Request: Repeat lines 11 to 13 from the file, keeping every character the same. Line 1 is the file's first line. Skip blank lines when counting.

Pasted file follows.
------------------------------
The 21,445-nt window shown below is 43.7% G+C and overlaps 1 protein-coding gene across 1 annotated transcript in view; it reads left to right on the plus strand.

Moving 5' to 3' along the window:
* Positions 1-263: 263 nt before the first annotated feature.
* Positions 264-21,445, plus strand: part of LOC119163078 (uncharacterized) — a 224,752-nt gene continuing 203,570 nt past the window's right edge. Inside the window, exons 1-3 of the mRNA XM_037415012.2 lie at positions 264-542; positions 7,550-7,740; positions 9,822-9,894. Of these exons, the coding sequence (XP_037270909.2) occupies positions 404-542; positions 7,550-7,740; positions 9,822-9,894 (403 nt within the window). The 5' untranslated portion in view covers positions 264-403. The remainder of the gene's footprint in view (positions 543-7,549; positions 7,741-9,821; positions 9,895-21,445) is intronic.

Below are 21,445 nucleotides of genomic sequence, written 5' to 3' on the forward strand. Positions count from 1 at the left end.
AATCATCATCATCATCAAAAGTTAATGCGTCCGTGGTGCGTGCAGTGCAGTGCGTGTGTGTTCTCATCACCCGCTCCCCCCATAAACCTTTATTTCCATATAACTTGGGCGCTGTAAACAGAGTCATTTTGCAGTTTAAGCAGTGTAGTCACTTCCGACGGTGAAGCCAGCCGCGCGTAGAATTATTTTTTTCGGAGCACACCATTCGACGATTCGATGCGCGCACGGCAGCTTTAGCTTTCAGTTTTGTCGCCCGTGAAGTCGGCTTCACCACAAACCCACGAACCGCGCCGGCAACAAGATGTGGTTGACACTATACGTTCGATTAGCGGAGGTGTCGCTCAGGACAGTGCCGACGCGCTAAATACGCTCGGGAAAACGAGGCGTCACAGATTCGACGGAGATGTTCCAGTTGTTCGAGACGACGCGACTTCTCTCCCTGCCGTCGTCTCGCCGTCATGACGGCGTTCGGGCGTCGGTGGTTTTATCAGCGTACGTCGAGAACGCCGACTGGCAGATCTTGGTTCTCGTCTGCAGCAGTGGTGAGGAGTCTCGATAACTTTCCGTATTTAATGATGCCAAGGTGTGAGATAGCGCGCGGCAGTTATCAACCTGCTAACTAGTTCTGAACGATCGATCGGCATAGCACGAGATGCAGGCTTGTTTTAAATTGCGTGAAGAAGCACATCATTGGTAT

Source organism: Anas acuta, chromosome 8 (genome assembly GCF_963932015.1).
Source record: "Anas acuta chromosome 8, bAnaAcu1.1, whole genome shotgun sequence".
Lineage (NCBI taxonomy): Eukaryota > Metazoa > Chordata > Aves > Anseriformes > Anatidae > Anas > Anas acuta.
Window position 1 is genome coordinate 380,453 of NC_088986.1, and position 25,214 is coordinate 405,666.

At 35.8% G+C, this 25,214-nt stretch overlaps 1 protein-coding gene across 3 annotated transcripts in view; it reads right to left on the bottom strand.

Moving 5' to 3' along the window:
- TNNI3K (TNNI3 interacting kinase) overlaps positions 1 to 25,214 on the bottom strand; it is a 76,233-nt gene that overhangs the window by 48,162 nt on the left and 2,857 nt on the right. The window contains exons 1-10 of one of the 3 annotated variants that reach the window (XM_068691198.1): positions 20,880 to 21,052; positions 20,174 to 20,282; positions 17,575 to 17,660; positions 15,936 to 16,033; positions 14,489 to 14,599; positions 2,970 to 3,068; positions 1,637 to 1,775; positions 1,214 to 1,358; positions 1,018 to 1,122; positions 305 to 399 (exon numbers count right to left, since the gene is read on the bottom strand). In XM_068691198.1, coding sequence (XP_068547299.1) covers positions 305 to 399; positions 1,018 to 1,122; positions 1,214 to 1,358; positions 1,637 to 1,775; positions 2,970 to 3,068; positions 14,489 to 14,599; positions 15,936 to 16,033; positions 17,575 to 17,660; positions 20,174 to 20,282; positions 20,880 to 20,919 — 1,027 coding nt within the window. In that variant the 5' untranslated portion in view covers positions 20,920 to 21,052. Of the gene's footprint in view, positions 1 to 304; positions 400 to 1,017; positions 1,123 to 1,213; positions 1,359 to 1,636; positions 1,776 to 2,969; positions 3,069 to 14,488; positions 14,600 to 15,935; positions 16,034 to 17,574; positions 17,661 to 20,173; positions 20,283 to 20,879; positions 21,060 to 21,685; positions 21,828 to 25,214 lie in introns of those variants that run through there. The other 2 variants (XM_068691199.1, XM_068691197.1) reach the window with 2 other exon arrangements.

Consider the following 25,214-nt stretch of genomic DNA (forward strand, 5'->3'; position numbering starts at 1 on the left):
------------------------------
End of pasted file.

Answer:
At 35.8% G+C, this 25,214-nt stretch overlaps 1 protein-coding gene across 3 annotated transcripts in view; it reads right to left on the bottom strand.

Moving 5' to 3' along the window:
- TNNI3K (TNNI3 interacting kinase) overlaps positions 1 to 25,214 on the bottom strand; it is a 76,233-nt gene that overhangs the window by 48,162 nt on the left and 2,857 nt on the right. The window contains exons 1-10 of one of the 3 annotated variants that reach the window (XM_068691198.1): positions 20,880 to 21,052; positions 20,174 to 20,282; positions 17,575 to 17,660; positions 15,936 to 16,033; positions 14,489 to 14,599; positions 2,970 to 3,068; positions 1,637 to 1,775; positions 1,214 to 1,358; positions 1,018 to 1,122; positions 305 to 399 (exon numbers count right to left, since the gene is read on the bottom strand). In XM_068691198.1, coding sequence (XP_068547299.1) covers positions 305 to 399; positions 1,018 to 1,122; positions 1,214 to 1,358; positions 1,637 to 1,775; positions 2,970 to 3,068; positions 14,489 to 14,599; positions 15,936 to 16,033; positions 17,575 to 17,660; positions 20,174 to 20,282; positions 20,880 to 20,919 — 1,027 coding nt within the window. In that variant the 5' untranslated portion in view covers positions 20,920 to 21,052. Of the gene's footprint in view, positions 1 to 304; positions 400 to 1,017; positions 1,123 to 1,213; positions 1,359 to 1,636; positions 1,776 to 2,969; positions 3,069 to 14,488; positions 14,600 to 15,935; positions 16,034 to 17,574; positions 17,661 to 20,173; positions 20,283 to 20,879; positions 21,060 to 21,685; positions 21,828 to 25,214 lie in introns of those variants that run through there. The other 2 variants (XM_068691199.1, XM_068691197.1) reach the window with 2 other exon arrangements.